Clark County has all kinds of fun attractions, things to do and family-friendly outdoor recreation. But it doesn't have a major zoo. And next week, the Clark County Commission very well might put down the region's closest thing to one.
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The most important lesson of the housing collapse that triggered the Great Recession: government meddling made it worse.
Las Vegans are conditioned to see road construction as a bad thing. Orange barrels usually mean lane reductions and closures, which can turn traffic chokepoints into parking lots.
The death of Las Vegas' latest Arena Football League franchise — the third such team to be sacked in 20 years for lack of local support — is not a reflection on the valley's viability as a major league sports city.
North Las Vegas Municipal Judge Catherine Ramsey believes she's above the law and above the Nevada Constitution. It's a big reason why she's on the verge of being recalled.
It's been said that there are two certainties in life: death and taxes. There is most definitely a third: the federal government will never cease in its zeal to regulate you into those first two certainties. The latest example of this comes courtesy of the Securities and Exchange Commission.
Parents and school choice advocates wanted state Treasurer Dan Schwartz to move fast in settling the details of Nevada's new Education Savings Accounts, and he and his staff have done so — and then some.
The feud between NV Energy and the rooftop solar industry is flaring up again. The power provider has proposed a new rate structure that lowers the net metering credit for future rooftop solar customers, who use what they need and sell their surplus power to the utility. Solar proponents have said the proposal will irreparably harm the industry.
Six years ago, in June 2009, we were told the Great Recession had ended and recovery had begun. So by now, you should be able to feel that recovery like the scalding August sun on your skin, right?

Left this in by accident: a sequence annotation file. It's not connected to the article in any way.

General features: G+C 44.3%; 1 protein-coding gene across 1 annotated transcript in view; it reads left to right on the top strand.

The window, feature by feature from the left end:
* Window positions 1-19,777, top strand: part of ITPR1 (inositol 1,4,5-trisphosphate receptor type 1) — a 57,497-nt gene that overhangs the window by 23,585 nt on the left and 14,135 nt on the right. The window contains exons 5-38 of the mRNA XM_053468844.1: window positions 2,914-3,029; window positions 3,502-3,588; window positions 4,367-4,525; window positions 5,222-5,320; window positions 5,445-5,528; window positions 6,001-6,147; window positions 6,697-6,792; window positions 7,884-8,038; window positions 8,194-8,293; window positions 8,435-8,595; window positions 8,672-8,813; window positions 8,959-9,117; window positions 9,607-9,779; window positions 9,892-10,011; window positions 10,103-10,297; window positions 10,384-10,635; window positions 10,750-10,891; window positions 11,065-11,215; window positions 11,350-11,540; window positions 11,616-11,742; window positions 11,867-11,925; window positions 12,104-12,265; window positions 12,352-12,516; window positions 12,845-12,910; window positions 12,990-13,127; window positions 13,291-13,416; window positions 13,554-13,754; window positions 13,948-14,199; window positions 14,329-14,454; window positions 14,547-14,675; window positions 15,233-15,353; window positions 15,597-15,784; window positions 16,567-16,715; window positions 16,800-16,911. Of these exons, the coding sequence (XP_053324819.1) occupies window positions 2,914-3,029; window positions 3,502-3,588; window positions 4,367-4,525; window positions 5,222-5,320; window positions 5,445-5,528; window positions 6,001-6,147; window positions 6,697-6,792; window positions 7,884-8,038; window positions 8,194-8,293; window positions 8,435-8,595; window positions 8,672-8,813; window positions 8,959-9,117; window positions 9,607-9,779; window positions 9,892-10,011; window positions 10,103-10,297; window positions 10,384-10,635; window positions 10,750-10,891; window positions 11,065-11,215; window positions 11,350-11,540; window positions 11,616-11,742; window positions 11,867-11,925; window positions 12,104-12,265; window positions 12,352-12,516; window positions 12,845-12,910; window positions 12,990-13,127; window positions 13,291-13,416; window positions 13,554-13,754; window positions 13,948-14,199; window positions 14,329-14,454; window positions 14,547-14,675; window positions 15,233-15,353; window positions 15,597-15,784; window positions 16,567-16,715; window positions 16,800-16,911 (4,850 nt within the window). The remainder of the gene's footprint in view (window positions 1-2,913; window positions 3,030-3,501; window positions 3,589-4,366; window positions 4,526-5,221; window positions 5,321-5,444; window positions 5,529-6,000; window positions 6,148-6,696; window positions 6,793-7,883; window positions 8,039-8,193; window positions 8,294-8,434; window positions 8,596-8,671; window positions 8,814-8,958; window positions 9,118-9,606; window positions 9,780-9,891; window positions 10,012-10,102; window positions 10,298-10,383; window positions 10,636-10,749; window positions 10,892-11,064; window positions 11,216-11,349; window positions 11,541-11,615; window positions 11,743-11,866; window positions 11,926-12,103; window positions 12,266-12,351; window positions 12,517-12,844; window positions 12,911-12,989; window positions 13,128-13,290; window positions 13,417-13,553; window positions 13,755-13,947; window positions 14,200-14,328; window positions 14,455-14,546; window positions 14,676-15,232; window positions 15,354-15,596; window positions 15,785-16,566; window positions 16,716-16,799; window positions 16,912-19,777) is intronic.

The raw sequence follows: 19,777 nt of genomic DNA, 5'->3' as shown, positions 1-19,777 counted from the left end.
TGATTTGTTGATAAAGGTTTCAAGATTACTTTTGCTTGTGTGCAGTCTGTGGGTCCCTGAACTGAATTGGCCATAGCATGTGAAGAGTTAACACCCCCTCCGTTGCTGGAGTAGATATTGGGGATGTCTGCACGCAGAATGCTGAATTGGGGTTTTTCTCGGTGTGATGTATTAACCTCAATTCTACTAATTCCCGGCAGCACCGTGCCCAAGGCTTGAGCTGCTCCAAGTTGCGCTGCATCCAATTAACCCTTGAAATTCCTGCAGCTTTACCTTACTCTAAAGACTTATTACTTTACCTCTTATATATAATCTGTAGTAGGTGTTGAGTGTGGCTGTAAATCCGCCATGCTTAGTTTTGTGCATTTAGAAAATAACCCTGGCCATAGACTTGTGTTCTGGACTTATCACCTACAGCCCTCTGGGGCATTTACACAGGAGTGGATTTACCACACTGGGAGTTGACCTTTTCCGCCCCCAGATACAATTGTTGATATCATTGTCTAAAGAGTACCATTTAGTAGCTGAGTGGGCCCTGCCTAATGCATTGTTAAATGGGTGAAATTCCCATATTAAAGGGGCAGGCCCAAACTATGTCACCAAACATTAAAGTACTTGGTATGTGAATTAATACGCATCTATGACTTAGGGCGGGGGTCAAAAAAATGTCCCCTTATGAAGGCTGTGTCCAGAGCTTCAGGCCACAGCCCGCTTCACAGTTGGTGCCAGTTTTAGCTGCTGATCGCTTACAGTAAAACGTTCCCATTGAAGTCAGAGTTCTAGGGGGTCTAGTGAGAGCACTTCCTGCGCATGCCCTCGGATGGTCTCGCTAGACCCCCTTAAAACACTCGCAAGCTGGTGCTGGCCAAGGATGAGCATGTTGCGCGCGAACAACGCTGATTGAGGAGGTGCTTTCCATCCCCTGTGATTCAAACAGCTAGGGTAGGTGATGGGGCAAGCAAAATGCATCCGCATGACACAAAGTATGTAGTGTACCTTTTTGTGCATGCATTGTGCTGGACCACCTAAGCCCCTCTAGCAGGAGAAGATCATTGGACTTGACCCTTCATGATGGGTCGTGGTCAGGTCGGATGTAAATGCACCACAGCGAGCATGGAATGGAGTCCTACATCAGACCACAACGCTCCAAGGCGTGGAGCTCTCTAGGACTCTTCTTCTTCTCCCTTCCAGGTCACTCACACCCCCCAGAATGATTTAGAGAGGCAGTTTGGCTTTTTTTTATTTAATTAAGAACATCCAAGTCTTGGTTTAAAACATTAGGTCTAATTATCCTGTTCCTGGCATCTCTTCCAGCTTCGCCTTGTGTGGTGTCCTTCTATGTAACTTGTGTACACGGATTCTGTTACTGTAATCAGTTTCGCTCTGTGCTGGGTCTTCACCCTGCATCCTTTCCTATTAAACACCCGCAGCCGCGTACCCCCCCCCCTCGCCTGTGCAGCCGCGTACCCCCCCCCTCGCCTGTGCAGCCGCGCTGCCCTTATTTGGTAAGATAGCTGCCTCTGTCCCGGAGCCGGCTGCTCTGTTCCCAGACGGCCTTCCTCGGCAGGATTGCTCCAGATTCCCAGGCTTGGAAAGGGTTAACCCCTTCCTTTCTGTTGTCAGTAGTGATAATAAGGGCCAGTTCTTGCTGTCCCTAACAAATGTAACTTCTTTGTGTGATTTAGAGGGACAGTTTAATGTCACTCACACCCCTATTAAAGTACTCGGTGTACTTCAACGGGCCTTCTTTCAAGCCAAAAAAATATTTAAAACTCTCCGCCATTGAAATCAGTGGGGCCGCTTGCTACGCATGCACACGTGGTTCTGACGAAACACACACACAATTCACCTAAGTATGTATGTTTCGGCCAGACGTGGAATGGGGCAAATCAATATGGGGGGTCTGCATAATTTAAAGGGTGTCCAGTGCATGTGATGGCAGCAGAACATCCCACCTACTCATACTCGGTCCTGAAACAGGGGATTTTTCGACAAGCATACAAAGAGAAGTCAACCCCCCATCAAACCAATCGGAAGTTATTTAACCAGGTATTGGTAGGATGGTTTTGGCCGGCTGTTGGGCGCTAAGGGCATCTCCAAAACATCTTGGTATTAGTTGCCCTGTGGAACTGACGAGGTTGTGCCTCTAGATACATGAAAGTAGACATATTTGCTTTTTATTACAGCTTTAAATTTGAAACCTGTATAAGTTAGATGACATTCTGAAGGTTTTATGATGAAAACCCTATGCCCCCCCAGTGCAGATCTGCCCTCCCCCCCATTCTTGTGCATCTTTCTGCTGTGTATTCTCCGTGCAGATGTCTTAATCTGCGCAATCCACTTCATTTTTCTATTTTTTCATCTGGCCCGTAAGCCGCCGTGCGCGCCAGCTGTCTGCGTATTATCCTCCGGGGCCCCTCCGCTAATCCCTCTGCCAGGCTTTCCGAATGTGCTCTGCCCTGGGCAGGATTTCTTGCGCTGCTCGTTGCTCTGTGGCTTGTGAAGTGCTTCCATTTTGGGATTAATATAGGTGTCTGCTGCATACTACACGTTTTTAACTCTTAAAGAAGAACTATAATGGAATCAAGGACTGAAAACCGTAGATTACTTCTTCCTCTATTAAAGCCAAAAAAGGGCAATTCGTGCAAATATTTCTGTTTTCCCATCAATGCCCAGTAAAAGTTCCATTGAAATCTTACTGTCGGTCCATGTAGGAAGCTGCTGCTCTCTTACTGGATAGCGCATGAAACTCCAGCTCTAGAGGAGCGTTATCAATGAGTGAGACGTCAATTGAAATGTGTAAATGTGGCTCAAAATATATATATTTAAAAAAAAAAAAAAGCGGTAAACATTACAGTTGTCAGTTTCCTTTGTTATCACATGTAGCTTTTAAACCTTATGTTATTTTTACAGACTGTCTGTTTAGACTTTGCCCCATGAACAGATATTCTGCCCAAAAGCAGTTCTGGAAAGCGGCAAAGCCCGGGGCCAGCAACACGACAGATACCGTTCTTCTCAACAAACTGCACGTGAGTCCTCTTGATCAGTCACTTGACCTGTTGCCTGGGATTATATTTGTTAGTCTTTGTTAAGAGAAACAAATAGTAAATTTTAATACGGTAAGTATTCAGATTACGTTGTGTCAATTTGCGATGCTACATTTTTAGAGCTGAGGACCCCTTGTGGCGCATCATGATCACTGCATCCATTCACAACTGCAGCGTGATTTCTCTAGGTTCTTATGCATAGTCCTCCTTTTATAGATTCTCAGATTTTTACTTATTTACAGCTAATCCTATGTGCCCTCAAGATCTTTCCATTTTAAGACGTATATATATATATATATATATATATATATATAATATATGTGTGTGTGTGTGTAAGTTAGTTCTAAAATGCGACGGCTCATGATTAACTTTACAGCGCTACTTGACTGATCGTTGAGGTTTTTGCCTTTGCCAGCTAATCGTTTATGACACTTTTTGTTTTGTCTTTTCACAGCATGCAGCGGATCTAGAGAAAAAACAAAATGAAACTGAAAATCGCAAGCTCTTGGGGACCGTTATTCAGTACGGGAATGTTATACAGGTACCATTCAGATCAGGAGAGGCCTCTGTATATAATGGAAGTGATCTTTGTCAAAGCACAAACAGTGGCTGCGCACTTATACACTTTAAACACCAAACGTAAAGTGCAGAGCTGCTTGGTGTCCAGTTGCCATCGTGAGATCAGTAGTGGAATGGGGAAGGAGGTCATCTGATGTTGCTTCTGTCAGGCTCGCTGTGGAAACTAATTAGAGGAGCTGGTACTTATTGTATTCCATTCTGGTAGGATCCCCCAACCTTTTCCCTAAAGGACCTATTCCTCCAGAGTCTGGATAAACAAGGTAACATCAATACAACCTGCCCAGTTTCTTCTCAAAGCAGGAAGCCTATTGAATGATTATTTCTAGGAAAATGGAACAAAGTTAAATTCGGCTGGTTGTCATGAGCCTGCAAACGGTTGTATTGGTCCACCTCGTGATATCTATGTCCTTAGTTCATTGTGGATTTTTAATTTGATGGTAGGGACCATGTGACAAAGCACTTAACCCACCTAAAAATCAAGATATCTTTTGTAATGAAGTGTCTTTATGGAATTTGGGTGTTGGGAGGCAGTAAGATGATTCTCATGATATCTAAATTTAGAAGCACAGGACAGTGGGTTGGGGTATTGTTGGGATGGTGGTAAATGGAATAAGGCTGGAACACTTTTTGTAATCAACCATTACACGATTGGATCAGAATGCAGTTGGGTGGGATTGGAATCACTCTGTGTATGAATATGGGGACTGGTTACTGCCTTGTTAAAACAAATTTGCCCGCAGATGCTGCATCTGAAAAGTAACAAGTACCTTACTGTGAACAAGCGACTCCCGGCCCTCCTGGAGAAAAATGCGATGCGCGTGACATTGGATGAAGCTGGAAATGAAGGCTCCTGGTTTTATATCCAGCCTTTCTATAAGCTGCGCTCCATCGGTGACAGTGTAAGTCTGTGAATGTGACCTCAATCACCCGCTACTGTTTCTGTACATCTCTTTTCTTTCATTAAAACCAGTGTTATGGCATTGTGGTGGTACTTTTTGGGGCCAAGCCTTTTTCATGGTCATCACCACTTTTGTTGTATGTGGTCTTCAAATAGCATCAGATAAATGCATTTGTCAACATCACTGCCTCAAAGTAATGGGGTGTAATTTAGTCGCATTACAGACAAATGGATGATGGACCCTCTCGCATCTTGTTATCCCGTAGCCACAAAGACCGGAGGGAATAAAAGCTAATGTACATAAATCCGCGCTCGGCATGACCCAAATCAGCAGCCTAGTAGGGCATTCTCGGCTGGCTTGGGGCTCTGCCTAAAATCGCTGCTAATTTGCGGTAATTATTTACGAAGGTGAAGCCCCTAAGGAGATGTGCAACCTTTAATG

Tonight brings the first GOP presidential debate of the 2016 cycle, and with it, the elephant in the room.
In its purported quest to save time on emergency calls, it appears the Las Vegas Fire Department has plenty of time to waste — at substantial cost to businesses and property owners.
If proponents of the taxes approved by the 2015 Legislature look worried these days, they have good reason.
Move over, Bryce Harper and Kris Bryant. The Major League Baseball stars from Southern Nevada have been bumped from the national sports headlines by another pair of valley products: Kyle Busch and Inbee Park.
When Hillary Clinton launched her 2016 presidential campaign this spring, she boldly proclaimed on social media that she, unlike the GOP, was "looking forward to a real discussion" about the issues facing Americans. As we saw last week, however, her desire to have "a real discussion" about the issues does not apply to the Keystone XL pipeline.
The Fremont Street Experience can turn into quite a freak show. And not in a good way.
Nevada's Education Savings Accounts are moving forward quickly, and if interested parents fail to react accordingly, they might lose the chance to take advantage of the program.
Clark County government decided more than a year ago that it wanted medical marijuana dispensaries to operate in unincorporated areas. We know this because county commissioners last year passed an ordinance allowing the dispensaries, then spent weeks meeting with lobbyists and juiced insiders before awarding coveted licenses.
Competition is ruthless and relentless in driving advancement and efficiency. As a result, Southern Nevada transit is about to change for the better.
Some of the victims of Dipak Desai's massive health care fraud have been victimized again, courtesy of the U.S. attorney's office.
Boston bailed out of its bid for the 2024 Summer Olympics on Monday, ending a seven-month courtship that was more costly, dysfunctional and embarrassing than the reality TV series "The Bachelorette." Taxpayers across New England breathed sighs of relief.
There will be a lot of handwringing and fear-mongering surrounding Friday's expiration of the federal government's major transportation funding.
There's a powerful reason to fully privatize the health care delivered by the Department of Veterans Affairs, a reason with far more urgency than the incompetence, inefficiency and absence of accountability that continue to plague the federal agency.
There's an old saying that people are best judged by what they do when they believe no one's watching them. That certainly holds true in Henderson, where Mayor Andy Hafen is more than happy to let taxpayers serve his family instead of vice versa.